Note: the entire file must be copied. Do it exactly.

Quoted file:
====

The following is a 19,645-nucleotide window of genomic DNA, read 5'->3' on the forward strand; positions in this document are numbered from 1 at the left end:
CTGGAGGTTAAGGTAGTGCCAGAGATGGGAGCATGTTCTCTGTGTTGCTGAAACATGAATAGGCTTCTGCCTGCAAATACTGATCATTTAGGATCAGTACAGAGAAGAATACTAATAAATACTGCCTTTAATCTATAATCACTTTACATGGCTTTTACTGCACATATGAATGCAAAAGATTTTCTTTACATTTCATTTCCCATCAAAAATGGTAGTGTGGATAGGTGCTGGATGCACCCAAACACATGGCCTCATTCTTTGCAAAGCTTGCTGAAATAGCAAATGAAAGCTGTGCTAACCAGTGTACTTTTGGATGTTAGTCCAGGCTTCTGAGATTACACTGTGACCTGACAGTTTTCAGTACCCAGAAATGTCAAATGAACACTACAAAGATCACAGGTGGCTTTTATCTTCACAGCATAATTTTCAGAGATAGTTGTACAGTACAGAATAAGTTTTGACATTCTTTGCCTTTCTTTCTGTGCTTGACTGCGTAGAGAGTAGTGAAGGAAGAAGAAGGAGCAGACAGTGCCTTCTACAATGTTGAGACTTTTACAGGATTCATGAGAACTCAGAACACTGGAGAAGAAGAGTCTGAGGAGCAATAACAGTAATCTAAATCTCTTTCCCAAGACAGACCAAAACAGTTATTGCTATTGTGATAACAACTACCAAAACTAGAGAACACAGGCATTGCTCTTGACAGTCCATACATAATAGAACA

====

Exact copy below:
The following is a 19,645-nucleotide window of genomic DNA, read 5'->3' on the forward strand; positions in this document are numbered from 1 at the left end:
CTGGAGGTTAAGGTAGTGCCAGAGATGGGAGCATGTTCTCTGTGTTGCTGAAACATGAATAGGCTTCTGCCTGCAAATACTGATCATTTAGGATCAGTACAGAGAAGAATACTAATAAATACTGCCTTTAATCTATAATCACTTTACATGGCTTTTACTGCACATATGAATGCAAAAGATTTTCTTTACATTTCATTTCCCATCAAAAATGGTAGTGTGGATAGGTGCTGGATGCACCCAAACACATGGCCTCATTCTTTGCAAAGCTTGCTGAAATAGCAAATGAAAGCTGTGCTAACCAGTGTACTTTTGGATGTTAGTCCAGGCTTCTGAGATTACACTGTGACCTGACAGTTTTCAGTACCCAGAAATGTCAAATGAACACTACAAAGATCACAGGTGGCTTTTATCTTCACAGCATAATTTTCAGAGATAGTTGTACAGTACAGAATAAGTTTTGACATTCTTTGCCTTTCTTTCTGTGCTTGACTGCGTAGAGAGTAGTGAAGGAAGAAGAAGGAGCAGACAGTGCCTTCTACAATGTTGAGACTTTTACAGGATTCATGAGAACTCAGAACACTGGAGAAGAAGAGTCTGAGGAGCAATAACAGTAATCTAAATCTCTTTCCCAAGACAGACCAAAACAGTTATTGCTATTGTGATAACAACTACCAAAACTAGAGAACACAGGCATTGCTCTTGACAGTCCATACATAATAGAACA